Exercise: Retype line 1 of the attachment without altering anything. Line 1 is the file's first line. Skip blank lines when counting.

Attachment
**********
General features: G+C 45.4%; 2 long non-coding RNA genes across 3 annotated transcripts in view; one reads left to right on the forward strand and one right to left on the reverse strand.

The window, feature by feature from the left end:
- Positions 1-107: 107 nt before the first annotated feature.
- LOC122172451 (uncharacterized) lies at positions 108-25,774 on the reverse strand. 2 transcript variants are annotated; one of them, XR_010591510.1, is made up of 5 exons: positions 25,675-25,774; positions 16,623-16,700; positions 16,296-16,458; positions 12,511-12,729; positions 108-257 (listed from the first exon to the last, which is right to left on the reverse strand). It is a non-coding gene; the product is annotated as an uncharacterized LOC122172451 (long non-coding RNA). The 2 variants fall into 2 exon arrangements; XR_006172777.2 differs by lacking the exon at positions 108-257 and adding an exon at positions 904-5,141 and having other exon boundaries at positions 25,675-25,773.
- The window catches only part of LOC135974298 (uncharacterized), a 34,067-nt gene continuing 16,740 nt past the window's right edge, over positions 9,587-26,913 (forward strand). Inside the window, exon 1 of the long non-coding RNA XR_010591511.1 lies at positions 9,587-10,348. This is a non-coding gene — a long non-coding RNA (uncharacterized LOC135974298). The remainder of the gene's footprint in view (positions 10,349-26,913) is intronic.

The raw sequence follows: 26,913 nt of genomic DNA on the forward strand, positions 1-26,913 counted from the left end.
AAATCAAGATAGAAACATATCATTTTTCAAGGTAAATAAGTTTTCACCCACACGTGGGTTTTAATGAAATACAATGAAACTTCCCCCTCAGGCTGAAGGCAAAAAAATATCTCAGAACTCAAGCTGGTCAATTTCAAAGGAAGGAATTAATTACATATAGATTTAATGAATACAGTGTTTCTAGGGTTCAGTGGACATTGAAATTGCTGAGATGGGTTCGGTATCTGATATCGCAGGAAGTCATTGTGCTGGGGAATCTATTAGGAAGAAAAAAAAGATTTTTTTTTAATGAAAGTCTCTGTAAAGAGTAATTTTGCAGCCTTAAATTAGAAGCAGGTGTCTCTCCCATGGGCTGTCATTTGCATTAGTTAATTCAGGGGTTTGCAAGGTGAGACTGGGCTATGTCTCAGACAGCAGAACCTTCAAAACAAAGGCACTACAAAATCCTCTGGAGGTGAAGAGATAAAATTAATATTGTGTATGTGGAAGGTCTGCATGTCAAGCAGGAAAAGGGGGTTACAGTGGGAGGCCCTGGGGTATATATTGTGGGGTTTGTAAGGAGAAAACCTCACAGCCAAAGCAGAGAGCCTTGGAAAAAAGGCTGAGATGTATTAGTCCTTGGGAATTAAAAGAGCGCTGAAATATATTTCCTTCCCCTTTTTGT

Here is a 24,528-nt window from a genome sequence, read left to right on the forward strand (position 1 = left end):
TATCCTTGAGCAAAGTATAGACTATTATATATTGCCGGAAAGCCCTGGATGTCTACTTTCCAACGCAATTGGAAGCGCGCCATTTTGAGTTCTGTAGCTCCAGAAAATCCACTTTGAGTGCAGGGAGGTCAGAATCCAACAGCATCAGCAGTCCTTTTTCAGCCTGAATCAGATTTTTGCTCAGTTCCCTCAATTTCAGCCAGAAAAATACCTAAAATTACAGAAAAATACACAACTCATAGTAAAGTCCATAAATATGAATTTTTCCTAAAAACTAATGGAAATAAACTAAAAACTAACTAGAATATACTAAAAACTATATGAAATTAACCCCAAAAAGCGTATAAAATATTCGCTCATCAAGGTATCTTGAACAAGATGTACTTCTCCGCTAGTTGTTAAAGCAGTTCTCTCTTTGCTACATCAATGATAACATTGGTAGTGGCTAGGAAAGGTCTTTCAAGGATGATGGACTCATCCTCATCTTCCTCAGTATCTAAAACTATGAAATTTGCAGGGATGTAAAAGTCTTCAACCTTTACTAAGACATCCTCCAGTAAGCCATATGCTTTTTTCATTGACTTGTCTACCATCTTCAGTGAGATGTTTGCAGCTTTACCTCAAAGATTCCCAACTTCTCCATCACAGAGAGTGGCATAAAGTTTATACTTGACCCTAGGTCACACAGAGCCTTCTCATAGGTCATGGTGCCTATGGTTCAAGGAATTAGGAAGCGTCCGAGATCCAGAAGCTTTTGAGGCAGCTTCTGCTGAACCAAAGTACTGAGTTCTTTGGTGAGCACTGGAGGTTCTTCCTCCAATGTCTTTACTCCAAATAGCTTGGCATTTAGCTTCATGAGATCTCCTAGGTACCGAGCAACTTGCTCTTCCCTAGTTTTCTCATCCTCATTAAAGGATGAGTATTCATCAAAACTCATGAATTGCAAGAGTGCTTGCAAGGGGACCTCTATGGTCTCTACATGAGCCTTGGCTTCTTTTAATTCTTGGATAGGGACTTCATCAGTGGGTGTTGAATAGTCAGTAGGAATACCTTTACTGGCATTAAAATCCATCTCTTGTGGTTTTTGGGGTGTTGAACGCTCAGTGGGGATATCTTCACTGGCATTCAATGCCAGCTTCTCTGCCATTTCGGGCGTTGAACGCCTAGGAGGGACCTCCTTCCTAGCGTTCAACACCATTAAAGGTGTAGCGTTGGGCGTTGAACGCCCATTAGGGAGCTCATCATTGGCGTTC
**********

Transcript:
General features: G+C 45.4%; 2 long non-coding RNA genes across 3 annotated transcripts in view; one reads left to right on the forward strand and one right to left on the reverse strand.